Constitution Day in Mexico is a holiday every 5 February to commemorate the approval of the Mexican constitution by the Mexican constitutional congress in 1917, signalling an end of an era of grave discrimination, unfair labor laws, and gross inequalities for Mexican citizens.
|2021||5 Feb||Fri||Constitution Day|
|2022||5 Feb||Sat||Constitution Day|
The story of the Mexican Constitution generally begins in 1910 with the Mexican Revolution. This revolution was a both a social and a cultural movement, bringing a plethora of changes to the lives of Mexicans.
It began simply as a rebellion against the president at the time, Porfirio Diaz. A class gap had expanded under the General’s leadership, and the President had no intentions of fixing this issue. The voice of the poor had been on a decline until it was lifted up by a man named Francisco I. Madero. Madero had received education at the University of California as well as in Europe and posed such a threat to Diaz that the President had Madero thrown in jail.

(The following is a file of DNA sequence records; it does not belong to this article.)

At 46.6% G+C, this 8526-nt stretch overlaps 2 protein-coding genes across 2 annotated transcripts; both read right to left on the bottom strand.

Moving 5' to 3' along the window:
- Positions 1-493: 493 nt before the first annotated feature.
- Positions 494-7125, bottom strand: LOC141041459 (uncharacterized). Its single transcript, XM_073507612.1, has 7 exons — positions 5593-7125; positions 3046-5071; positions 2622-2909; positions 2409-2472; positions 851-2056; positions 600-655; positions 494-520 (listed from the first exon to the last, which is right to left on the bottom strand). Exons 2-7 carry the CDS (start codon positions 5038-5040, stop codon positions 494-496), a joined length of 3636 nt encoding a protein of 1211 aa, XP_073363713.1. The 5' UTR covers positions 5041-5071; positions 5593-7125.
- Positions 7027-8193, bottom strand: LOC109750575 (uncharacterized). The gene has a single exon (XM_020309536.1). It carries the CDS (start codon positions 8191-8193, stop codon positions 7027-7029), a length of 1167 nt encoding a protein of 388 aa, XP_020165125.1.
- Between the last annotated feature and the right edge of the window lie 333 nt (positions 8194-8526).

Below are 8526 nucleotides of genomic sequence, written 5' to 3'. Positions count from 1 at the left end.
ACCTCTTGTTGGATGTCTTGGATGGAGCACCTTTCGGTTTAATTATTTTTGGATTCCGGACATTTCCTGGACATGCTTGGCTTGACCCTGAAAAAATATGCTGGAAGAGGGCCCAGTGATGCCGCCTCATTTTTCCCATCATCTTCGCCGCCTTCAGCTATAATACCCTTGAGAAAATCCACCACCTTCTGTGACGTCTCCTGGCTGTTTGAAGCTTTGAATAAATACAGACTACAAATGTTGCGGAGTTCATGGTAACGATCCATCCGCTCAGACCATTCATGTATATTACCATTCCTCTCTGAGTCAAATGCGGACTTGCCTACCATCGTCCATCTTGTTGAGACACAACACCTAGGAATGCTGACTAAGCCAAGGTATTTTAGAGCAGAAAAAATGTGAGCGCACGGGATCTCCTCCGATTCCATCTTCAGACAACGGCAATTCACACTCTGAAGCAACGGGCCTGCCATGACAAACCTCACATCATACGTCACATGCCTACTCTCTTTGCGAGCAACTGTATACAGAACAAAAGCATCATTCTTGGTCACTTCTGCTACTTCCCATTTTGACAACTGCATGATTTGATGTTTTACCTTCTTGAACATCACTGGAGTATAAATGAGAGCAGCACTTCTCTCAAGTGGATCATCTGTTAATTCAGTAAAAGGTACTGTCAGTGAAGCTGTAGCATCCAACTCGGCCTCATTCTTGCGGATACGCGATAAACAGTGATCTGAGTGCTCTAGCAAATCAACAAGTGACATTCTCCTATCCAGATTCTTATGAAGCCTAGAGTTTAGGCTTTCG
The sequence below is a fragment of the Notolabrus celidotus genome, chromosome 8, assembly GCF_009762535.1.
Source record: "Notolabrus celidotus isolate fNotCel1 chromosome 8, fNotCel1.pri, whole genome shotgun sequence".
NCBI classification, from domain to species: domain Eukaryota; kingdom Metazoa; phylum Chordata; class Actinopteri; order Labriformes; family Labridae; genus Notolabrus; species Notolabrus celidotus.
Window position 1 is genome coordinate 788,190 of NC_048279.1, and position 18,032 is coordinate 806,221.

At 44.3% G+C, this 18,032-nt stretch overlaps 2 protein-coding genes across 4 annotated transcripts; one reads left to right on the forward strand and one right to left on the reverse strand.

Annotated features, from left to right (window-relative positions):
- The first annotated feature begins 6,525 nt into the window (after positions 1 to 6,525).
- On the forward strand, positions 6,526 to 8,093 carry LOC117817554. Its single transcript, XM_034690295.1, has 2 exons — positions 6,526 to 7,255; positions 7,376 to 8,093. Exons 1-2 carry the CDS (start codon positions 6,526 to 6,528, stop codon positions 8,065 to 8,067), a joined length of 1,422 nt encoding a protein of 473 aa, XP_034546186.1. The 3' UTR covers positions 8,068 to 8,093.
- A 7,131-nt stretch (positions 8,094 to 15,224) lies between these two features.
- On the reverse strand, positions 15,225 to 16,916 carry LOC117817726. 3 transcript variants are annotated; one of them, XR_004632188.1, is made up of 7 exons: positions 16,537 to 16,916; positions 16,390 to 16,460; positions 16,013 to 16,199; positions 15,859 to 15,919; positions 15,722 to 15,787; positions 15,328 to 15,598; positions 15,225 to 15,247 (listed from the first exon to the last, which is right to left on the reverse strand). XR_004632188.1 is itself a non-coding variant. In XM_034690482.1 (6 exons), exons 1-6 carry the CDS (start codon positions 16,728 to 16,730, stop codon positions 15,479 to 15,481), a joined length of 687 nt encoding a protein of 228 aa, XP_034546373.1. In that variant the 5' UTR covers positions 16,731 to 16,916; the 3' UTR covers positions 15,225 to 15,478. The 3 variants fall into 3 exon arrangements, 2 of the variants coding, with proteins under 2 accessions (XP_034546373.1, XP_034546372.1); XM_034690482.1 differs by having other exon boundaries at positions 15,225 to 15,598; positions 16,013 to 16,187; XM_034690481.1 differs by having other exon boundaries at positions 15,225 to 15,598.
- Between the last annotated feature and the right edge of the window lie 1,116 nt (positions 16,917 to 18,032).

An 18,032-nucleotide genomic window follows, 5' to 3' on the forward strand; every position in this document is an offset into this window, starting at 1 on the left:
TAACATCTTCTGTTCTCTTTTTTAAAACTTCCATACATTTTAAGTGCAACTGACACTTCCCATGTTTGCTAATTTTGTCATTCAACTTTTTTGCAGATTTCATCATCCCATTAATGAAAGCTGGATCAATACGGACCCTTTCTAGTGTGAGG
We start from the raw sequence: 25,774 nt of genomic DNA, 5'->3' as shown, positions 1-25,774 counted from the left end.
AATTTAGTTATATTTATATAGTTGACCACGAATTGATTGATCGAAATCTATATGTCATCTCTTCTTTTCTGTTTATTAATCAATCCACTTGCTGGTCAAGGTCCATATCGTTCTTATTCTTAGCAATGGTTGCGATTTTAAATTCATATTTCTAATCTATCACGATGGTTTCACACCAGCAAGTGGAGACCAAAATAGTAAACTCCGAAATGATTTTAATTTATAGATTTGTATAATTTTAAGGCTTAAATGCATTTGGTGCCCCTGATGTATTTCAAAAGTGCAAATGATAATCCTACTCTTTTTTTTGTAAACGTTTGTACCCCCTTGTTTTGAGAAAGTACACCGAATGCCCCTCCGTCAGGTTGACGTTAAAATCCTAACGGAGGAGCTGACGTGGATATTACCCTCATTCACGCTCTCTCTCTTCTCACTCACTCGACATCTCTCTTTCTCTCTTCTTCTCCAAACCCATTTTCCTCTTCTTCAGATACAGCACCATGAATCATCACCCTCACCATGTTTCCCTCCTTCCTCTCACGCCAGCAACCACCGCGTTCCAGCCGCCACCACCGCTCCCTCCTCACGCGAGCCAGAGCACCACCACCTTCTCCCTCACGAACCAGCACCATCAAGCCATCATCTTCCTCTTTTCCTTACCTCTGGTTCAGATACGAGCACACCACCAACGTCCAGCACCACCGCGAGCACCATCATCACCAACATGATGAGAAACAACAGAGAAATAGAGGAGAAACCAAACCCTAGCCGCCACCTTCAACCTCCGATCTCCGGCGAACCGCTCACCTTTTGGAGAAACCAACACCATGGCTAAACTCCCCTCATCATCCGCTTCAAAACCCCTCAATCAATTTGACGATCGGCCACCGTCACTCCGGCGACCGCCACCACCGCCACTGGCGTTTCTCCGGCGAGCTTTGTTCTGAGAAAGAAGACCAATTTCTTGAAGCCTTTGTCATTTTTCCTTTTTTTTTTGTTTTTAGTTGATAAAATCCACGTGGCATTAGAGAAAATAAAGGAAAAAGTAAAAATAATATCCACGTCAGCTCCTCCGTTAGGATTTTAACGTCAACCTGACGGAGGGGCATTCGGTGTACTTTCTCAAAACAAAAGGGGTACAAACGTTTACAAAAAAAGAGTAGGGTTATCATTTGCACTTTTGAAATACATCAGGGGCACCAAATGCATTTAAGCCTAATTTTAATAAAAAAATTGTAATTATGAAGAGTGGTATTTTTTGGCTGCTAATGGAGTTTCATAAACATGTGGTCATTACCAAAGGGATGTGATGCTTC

Diaz opposed the spread of democracy in Mexico, but his imprisoning of Madero simply led to the rise of many more leaders across the country. The growing force led to his eventual resignation in May of 1911, following the Treaty of Ciudad Juarez. Madero was elected to presidency in his place, but even that presidency was short lived. After a variety of disputes, a man named Venustiano Carranza eventually rose to power.
It was Venustiano Carranza who organised the convention that led to the signing of the Constitution of 1917, a document that still holds power to this day. The Constitution was important for its land reform, a topic that had caused much of the dispute across Mexico in the preceding years. It established a farm program that helped to redistribute land from the wealthy to the peasants who had struggled to access it. To this day, approximately half of these transferred farmlands are still operating in Mexico.
The Mexican Constitution of 1917 is an impressive document as it was the first of the known world to outline social rights. Because of this, it became a model for comparable documents of other nations including the Russian Constitution of 1918 and the Weimar Constitution of 1919.